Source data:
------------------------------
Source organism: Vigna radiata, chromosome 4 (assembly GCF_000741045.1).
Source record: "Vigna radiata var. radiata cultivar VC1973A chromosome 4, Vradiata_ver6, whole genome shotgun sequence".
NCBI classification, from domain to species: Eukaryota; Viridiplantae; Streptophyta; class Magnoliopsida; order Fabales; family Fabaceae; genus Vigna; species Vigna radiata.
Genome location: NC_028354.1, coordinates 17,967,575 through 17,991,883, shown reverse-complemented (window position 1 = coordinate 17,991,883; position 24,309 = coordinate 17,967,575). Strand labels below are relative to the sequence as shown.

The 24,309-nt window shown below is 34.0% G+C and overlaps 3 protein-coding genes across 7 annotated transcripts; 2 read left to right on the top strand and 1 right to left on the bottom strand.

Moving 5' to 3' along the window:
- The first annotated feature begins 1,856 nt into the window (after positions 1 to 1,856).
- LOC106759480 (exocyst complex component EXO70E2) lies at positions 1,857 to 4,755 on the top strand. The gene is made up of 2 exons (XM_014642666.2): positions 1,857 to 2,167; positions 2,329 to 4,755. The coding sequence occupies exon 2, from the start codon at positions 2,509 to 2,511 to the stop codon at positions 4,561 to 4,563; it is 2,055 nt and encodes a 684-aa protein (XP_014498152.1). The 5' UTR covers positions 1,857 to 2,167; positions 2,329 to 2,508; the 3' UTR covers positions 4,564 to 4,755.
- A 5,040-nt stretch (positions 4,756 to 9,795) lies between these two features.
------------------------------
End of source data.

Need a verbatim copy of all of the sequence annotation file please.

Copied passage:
Source organism: Vigna radiata, chromosome 4 (assembly GCF_000741045.1).
Source record: "Vigna radiata var. radiata cultivar VC1973A chromosome 4, Vradiata_ver6, whole genome shotgun sequence".
NCBI classification, from domain to species: Eukaryota; Viridiplantae; Streptophyta; class Magnoliopsida; order Fabales; family Fabaceae; genus Vigna; species Vigna radiata.
Genome location: NC_028354.1, coordinates 17,967,575 through 17,991,883, shown reverse-complemented (window position 1 = coordinate 17,991,883; position 24,309 = coordinate 17,967,575). Strand labels below are relative to the sequence as shown.

The 24,309-nt window shown below is 34.0% G+C and overlaps 3 protein-coding genes across 7 annotated transcripts; 2 read left to right on the top strand and 1 right to left on the bottom strand.

Moving 5' to 3' along the window:
- The first annotated feature begins 1,856 nt into the window (after positions 1 to 1,856).
- LOC106759480 (exocyst complex component EXO70E2) lies at positions 1,857 to 4,755 on the top strand. The gene is made up of 2 exons (XM_014642666.2): positions 1,857 to 2,167; positions 2,329 to 4,755. The coding sequence occupies exon 2, from the start codon at positions 2,509 to 2,511 to the stop codon at positions 4,561 to 4,563; it is 2,055 nt and encodes a 684-aa protein (XP_014498152.1). The 5' UTR covers positions 1,857 to 2,167; positions 2,329 to 2,508; the 3' UTR covers positions 4,564 to 4,755.
- A 5,040-nt stretch (positions 4,756 to 9,795) lies between these two features.